A pair of good small stream wet wading shoes is something many anglers spend a lot of time researching. How do I know this? The most visited post at Tenkara Angler (by a wide margin) was our dive into wet wading shoes back in June of 2020.
Personally, it’s something I spend a lot of time on as well. There’s nothing worse than having a pair of ill-fitting shoes, no matter how many other boxes they may check. While finding the perfect small stream wet wading shoe to be elusive, some recent time on the water with the Astral Rassler 2.0 has really opened my eyes.
Astral has a bit of a cult following, particularly down in the Southeast (they are a company that has its roots in North Carolina). Astral produces life jackets for watersports, as well trail and water shoes, and is known to have particularly sticky rubber on the latter. As a matter of fact, the aforementioned Rassler isn’t even a fishing shoe, it’s more a general “river shoe.” That designation has not stopped anglers from using several of the different Astral models (including the Hiyak and Brewer) as their primary small stream wet wading shoes, and if you ever see a post on social media about the subject, you’ll likely notice several passionate comments singing their praises.
So, being a bit unhappy with the narrow fit of my prior choice in wet wading shoes, I snagged a pair of Astral Rassler 2.0s when they came back into stock recently. I sized up only slightly, (a half size) based on the suggestions of those online.
What Do I Like About the Astral Rassler 2.0?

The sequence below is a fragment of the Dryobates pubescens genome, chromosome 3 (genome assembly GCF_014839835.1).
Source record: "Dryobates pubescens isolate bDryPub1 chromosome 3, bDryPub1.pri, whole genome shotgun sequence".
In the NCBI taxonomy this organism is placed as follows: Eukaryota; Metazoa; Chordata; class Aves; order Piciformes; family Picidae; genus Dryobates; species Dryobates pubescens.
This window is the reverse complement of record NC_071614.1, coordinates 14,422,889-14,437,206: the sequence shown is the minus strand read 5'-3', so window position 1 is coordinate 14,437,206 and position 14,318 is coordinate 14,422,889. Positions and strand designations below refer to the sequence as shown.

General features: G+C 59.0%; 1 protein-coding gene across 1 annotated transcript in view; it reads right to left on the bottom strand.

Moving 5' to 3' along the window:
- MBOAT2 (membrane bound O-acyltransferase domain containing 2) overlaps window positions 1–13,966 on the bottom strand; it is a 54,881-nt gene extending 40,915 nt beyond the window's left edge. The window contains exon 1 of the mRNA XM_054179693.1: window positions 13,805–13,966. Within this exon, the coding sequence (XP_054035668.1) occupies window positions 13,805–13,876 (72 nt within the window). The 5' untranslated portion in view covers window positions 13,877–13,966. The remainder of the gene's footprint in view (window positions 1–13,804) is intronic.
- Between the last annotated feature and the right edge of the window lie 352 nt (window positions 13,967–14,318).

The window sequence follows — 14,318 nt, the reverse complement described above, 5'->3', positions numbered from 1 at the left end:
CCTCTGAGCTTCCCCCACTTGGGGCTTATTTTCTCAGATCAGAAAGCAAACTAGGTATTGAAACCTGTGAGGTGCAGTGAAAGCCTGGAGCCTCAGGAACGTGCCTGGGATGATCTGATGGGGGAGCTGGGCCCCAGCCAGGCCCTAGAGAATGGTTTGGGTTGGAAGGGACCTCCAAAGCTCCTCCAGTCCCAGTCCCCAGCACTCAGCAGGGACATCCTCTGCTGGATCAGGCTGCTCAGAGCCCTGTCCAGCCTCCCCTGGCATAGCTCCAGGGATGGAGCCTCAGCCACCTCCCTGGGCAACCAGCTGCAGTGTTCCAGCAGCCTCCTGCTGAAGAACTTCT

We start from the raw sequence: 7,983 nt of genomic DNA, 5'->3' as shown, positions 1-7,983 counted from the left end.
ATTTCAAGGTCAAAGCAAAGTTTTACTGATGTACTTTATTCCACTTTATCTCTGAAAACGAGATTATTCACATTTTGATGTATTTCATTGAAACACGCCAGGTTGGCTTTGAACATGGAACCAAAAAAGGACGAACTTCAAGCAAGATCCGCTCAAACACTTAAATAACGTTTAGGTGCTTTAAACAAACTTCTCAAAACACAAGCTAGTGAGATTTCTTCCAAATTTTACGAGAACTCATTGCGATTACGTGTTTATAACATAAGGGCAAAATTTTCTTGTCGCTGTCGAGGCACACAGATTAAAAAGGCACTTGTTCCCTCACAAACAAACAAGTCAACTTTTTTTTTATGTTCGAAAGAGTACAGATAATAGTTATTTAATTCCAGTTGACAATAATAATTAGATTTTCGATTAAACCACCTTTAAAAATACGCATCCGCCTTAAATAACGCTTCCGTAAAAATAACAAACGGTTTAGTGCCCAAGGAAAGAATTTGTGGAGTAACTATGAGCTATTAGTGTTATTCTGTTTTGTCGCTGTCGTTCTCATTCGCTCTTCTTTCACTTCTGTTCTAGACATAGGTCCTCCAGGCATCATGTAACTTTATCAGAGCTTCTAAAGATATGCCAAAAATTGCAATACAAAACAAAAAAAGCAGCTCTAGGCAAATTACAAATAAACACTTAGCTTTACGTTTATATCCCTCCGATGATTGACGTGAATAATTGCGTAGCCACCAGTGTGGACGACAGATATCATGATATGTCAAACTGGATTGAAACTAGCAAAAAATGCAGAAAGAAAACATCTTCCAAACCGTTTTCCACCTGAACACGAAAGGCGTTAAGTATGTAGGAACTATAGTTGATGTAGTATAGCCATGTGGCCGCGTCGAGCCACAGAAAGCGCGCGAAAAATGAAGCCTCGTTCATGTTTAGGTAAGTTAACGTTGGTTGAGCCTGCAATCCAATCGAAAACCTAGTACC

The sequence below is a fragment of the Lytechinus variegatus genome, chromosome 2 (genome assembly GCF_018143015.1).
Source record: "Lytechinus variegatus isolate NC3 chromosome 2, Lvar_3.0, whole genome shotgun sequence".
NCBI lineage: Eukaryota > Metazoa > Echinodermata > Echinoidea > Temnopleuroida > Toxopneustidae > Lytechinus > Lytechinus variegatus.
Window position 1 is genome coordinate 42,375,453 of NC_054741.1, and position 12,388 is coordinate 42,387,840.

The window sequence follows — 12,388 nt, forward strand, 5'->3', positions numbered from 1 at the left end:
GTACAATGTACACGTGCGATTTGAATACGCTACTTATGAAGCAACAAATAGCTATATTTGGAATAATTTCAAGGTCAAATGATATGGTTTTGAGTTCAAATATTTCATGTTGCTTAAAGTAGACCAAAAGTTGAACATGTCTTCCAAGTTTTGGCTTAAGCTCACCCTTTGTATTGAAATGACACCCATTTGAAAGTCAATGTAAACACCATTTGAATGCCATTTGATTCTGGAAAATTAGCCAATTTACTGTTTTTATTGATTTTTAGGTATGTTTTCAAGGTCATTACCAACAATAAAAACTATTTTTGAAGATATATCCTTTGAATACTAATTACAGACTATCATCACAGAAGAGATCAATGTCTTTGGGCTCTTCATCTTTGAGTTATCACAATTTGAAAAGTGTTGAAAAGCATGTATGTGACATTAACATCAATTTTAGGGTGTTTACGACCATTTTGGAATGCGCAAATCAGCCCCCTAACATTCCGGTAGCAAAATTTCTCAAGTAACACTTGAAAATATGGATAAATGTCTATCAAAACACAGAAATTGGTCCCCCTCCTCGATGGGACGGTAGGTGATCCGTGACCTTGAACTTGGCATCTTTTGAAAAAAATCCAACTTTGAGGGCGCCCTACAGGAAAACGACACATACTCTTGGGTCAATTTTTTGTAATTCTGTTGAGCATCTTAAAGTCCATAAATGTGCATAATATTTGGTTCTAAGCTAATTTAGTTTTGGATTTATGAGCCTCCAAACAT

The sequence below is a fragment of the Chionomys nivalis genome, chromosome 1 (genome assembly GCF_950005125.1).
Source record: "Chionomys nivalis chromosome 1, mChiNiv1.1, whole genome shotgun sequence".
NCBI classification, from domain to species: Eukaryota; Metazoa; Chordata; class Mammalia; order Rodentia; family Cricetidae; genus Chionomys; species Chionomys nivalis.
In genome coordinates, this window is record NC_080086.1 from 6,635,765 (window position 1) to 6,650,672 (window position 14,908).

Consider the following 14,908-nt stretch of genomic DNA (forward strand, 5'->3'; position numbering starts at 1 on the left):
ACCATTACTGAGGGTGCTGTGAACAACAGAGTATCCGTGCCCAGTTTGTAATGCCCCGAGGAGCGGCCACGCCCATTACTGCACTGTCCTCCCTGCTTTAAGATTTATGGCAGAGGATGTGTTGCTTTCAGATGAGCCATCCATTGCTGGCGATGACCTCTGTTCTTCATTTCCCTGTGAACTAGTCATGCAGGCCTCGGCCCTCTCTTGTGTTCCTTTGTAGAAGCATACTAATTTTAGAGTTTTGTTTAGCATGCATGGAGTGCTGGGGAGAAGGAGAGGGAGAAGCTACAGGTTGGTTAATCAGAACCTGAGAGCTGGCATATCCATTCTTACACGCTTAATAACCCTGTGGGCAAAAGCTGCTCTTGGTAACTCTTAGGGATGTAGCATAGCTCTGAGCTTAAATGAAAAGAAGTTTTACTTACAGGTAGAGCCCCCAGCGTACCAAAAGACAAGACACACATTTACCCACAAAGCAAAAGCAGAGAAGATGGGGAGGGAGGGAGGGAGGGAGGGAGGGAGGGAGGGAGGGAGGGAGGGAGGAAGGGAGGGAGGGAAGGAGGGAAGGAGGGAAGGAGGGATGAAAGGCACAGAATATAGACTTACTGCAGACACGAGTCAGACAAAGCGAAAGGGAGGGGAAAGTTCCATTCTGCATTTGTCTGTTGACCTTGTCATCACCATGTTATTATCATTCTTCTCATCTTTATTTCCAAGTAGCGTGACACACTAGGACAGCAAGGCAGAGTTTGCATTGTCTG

The three main things I think most look for in good small stream wet wading shoes are comfort, grip, and light weight. The reason why I’ve enjoyed the Rassler so far is because it performs very well in each of those categories.
Starting with comfort, upon receipt and first trial I was happy to find a pair of shoes that have a standard fit and slightly wide toe box. Too many of the wet wading shoes I’ve used have either been too tight laterally in the midfoot, or tended to pinch my toes together toward the forefoot. Sizing up a half size, I’m able to still use my 0.5mm NRS neoprene socks as a liner for cushion & warmth and found it to be a wonderful combination. I don’t think I’d be able to wear the Rassler with the thicker neoprene booties of my stockingfoot waders, but that was never my intention.
On to grip, the GSS super sticky rubber on the bottom of the Rassler 2.0 has performed amazingly on the notoriously slippery rocks of the southern Appalachians. I’m not sure I’ve lost my footing yet during my outings, and I’m pretty aggressive moving from rock to rock. I’m guessing the relatively flat soles help in this, creating more surface area contact with the rocks than a lug sole.
It was encouraging to see how the combination of the sticky rubber’s grip and the “feel” derived from the relative thinness of the sole allowed me to move along the stream in confidence. For those that have ever used the Five Ten Water Tennies, I think you’ll find the Astral Rassler compares favorably in the feel department.